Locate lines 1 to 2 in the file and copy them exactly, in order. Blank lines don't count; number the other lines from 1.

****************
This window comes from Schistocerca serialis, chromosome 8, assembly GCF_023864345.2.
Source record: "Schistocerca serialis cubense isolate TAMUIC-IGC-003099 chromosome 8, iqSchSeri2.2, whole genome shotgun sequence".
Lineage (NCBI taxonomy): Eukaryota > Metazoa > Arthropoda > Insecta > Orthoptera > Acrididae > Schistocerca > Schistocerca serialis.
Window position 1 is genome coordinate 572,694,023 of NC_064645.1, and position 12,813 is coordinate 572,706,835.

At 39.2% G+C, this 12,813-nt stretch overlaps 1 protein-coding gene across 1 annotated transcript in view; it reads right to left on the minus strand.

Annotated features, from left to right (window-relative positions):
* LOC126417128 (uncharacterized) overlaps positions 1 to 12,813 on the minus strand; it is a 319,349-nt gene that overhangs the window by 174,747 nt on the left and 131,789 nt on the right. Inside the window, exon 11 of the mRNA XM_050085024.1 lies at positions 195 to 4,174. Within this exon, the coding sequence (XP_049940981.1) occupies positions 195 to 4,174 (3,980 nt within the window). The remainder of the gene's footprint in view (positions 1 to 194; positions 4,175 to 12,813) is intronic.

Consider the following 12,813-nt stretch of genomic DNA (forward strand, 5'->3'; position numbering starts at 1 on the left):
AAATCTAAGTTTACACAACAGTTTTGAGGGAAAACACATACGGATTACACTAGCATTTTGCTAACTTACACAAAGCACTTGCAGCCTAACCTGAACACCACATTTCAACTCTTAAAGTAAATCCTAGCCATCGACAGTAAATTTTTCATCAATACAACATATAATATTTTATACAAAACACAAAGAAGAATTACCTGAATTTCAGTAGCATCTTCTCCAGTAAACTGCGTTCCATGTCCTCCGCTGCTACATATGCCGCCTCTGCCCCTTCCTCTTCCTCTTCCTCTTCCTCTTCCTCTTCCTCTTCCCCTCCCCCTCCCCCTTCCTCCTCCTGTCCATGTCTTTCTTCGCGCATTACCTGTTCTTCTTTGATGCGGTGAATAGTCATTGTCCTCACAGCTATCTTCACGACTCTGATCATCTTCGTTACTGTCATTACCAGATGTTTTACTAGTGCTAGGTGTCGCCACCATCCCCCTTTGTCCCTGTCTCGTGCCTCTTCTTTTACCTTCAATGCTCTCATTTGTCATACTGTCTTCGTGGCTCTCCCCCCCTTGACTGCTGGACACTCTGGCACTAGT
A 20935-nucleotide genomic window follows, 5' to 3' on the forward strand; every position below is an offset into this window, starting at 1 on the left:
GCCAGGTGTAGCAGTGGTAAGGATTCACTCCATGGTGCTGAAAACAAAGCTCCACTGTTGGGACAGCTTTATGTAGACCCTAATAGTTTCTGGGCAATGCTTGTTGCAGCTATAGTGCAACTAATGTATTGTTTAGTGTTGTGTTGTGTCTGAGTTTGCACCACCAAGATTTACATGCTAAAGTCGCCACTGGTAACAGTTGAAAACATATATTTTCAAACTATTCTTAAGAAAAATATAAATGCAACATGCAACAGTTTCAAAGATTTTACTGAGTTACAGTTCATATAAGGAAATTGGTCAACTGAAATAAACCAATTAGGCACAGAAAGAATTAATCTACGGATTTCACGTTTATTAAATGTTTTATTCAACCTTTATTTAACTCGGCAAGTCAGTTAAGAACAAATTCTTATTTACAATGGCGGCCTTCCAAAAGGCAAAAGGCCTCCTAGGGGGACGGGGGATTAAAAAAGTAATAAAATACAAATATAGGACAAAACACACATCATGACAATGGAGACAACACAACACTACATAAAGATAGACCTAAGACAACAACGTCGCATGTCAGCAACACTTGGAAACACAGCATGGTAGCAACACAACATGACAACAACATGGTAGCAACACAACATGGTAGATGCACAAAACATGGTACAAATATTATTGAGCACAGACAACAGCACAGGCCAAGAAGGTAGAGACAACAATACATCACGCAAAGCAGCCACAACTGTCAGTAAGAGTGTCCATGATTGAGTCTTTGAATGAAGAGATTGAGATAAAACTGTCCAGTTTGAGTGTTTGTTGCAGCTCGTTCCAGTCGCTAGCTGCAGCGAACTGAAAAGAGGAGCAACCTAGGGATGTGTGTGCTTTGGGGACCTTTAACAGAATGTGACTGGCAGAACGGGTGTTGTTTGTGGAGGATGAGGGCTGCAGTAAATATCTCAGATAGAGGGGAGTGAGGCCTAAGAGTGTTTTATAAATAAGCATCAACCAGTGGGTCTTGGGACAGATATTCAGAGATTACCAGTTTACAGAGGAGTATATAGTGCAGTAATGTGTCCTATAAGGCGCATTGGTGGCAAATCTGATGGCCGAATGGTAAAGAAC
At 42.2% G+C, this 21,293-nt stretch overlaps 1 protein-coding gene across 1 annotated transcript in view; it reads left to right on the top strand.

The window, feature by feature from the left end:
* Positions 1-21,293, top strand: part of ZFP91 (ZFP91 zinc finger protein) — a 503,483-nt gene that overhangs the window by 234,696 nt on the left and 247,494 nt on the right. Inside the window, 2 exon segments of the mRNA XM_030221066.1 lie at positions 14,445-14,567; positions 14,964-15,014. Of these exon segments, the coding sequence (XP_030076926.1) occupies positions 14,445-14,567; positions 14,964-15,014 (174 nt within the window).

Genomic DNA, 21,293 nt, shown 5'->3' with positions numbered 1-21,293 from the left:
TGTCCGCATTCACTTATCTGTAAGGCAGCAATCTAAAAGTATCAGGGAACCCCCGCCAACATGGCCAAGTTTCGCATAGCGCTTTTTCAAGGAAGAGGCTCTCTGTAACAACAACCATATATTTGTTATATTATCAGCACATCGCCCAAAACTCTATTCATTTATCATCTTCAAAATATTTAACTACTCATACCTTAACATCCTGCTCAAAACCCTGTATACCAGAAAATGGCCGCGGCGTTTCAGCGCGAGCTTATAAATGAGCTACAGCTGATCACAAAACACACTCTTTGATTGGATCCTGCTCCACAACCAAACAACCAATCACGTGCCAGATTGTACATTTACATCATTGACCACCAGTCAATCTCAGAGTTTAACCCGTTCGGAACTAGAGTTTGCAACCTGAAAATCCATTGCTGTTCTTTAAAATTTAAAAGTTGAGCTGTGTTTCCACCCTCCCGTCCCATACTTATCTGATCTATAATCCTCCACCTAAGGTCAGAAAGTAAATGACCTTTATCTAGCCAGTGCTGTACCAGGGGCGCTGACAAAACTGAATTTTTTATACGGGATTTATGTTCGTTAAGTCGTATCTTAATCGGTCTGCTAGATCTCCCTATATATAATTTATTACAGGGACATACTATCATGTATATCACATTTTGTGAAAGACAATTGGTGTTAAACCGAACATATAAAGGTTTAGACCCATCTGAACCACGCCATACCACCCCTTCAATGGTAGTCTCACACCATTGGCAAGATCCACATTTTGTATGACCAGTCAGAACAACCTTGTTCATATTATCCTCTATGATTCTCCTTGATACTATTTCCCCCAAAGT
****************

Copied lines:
This window comes from Schistocerca serialis, chromosome 8, assembly GCF_023864345.2.
Source record: "Schistocerca serialis cubense isolate TAMUIC-IGC-003099 chromosome 8, iqSchSeri2.2, whole genome shotgun sequence".